A Nike Inc sneaker worn by a college basketball superstar split in half less than a minute into a highly anticipated game between Duke University and North Carolina, prompting an outcry on social media as the company sought to figure out what caused the problem.
Zion Williamson, an over-2m-tall?freshman forward for the Duke Blue Devils, who is anticipated to be the top 2019 NBA Draft pick, suffered a mild sprain to his right knee because of the incident on Wednesday night (Feb 20), according to his coach Mike Krzyzewski.
The Duke Basketball tweeted Thursday evening that Zion was "progressing as expected, and his status is day-to-day".
A close-up video replay showed Williamson slipping and crumpling to the ground, clutching his knee in pain. His left shoe is seen split in half, with part of the sole ripped off the base of the sneaker.
Williamson did not return to play in the match-up, which ended with No?1-ranked Duke losing 72-88 to the No?8-ranked Tar Heels team.
Former President Barack Obama, director Spike Lee and star NFL running back Todd Gurley attended Wednesday's game at Cameron Indoor Stadium, the home court of the Blue Devils.
A video from the match posted on Twitter showed Obama sitting courtside, expressing shock and mouthing the words, "his shoe broke!"
Obama later took to Twitter to wish him well: "Zion Williamson seems like an outstanding young man as well as an outstanding basketball player. Wishing him a speedy recovery."
The incident lit up social media, with celebrities and some of basketball's biggest stars expressing shock and dismay.
"Hope young fella is ok!" tweeted LeBron James on Wednesday. "Literally blew thru his," he added, using a shoe emoji.
"Again let's remember all the money that went into this game.... and these players get none of it," Donovan Mitchell, a former first-round NBA draft pick and current guard for the Utah Jazz, tweeted on Wednesday. "And now Zion gets hurt... something has to change."
"We are obviously concerned and want to wish Zion a speedy recovery," Nike said in a statement. "The quality and performance of our products are of utmost importance. While this is an isolated occurrence, we are working to identify the issue."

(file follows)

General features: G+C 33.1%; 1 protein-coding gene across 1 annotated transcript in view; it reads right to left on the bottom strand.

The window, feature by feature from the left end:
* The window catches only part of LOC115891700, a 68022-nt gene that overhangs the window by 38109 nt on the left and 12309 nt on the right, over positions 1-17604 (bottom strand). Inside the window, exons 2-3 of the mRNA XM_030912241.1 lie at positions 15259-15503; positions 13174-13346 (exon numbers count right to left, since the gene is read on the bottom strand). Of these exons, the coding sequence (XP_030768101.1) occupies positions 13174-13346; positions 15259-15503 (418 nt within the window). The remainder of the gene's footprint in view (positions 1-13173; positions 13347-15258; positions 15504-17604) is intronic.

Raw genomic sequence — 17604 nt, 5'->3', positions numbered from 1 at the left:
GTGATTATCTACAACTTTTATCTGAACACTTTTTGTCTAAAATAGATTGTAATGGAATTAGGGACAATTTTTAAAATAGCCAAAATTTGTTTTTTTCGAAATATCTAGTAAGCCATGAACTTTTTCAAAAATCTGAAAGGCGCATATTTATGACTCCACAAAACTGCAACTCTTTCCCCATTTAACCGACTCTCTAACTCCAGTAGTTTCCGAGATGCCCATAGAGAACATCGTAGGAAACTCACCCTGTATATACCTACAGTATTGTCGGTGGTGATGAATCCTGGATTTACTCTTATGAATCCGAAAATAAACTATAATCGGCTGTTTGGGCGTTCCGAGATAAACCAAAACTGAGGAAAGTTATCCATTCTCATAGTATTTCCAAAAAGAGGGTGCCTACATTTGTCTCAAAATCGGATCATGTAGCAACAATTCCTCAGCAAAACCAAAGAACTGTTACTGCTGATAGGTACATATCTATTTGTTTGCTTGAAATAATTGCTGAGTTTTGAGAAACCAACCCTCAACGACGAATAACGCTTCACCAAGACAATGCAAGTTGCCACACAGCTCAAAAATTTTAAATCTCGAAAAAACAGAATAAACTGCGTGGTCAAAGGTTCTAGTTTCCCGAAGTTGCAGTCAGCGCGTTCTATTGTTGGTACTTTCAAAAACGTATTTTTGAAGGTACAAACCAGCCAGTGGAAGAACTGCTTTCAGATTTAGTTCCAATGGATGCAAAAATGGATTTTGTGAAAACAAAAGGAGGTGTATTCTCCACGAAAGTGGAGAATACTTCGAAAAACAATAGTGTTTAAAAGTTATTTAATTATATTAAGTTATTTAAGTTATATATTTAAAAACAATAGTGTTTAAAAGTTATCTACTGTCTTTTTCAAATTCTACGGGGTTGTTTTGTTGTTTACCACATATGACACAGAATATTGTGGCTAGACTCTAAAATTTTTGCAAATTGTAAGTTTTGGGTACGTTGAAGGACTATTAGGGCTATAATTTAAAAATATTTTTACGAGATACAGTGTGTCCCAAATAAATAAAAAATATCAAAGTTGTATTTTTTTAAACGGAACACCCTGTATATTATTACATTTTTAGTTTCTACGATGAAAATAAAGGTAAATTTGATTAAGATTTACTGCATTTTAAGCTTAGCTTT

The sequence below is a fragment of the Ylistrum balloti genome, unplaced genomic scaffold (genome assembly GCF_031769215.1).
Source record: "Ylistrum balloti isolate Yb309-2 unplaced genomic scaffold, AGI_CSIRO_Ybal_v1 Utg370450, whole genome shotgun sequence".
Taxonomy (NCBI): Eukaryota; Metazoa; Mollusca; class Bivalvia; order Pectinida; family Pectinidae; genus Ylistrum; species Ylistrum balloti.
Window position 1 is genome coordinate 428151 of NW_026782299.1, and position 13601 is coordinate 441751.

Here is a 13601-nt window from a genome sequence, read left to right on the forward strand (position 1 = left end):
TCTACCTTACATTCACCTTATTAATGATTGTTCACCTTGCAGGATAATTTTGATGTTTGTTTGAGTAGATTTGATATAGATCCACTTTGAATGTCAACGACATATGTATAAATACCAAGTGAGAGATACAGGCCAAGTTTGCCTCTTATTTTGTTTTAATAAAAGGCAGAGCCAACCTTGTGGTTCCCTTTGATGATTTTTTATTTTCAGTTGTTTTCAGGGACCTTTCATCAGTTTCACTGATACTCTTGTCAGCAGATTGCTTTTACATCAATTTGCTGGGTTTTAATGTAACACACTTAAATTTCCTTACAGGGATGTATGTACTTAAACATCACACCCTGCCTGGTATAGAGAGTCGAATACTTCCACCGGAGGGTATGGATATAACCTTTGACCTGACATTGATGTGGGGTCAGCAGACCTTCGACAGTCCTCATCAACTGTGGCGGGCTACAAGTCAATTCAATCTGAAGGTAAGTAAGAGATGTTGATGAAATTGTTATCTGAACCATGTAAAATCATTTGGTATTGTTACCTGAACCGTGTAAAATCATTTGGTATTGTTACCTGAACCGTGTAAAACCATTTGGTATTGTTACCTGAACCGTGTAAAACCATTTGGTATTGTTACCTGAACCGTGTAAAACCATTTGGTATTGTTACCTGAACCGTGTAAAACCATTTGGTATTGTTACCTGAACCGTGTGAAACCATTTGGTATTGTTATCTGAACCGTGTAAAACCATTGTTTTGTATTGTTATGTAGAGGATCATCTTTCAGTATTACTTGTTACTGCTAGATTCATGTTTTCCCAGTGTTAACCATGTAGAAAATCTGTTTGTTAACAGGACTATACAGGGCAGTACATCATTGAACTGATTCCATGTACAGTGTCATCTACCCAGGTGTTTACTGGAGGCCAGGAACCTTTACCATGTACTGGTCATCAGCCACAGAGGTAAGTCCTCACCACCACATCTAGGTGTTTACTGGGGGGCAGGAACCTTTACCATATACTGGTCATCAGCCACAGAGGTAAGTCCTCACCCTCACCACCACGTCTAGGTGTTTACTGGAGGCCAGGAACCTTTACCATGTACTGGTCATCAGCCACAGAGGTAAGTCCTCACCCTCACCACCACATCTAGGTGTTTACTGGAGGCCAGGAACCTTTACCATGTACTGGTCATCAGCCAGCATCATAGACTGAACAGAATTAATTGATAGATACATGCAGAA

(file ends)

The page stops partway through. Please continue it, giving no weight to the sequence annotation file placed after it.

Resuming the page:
Shares of the sportswear maker closed down 1 per cent on Thursday, a day after the incident, wiping off some US$1.46 billion (S$1.96 billion) from Nike's market capitalisation since Wednesday's close.
Oppenheimer analyst Brian Nagel said in a note that he was optimistic "any lasting damage to the company and its shares will prove minimal".
Williamson was wearing the Nike PG 2.5 basketball shoe when he was injured, Nike confirmed to Reuters in an email. The line of sneakers, launched in summer of 2018, sells for US$95 to US$105 on Nike's website.
The shoe received mixed reviews and a rating of 4 out of 5 stars on Nike.com as of Thursday.
Nike is Duke's exclusive supplier of uniforms, shoes and apparel under a 12-year contract that was extended in 2015 and has had an exclusive deal with the private university since 1992, ESPN reported.
Nike's latest quarterly results showed signs of a rebound as it speeds up new product launches and expands partnerships with online retailers. The Beaverton, Oregon-based company has forecast sales growth for 2019 approaching low double-digits.
Williamson, who averaged 21.6 points a game, has been tipped as the "next Lebron James" and is expected to be selected first in the NBA Draft this June.
Krzyzewski said it was unclear how long Williamson would be out because of the injury.
Nike's social media sentiment dropped following the malfunction, according to social media analytics firm Zoomph. With 1.6 billion impressions and a reach of 170 million users, people were twice as likely to express negative sentiment about the athletic apparel maker, Zoomph data showed.
This is not the first time Nike has faced controversy over the craftsmanship of its sportswear. In 2017, the company faced a backlash when several NBA jerseys worn by basketball stars, including James, ripped apart.
(Reporting by Melissa Fares and Amy Tennery; Additional reporting by Brendan O'Brien in Milwaukee, Siddharth Cavale and Aishwarya Venugopal in Bangalore, Sudip Kar-Gupta in Paris, and April Joyner in New York; Editing by Bernadette Baum and Leslie Adler)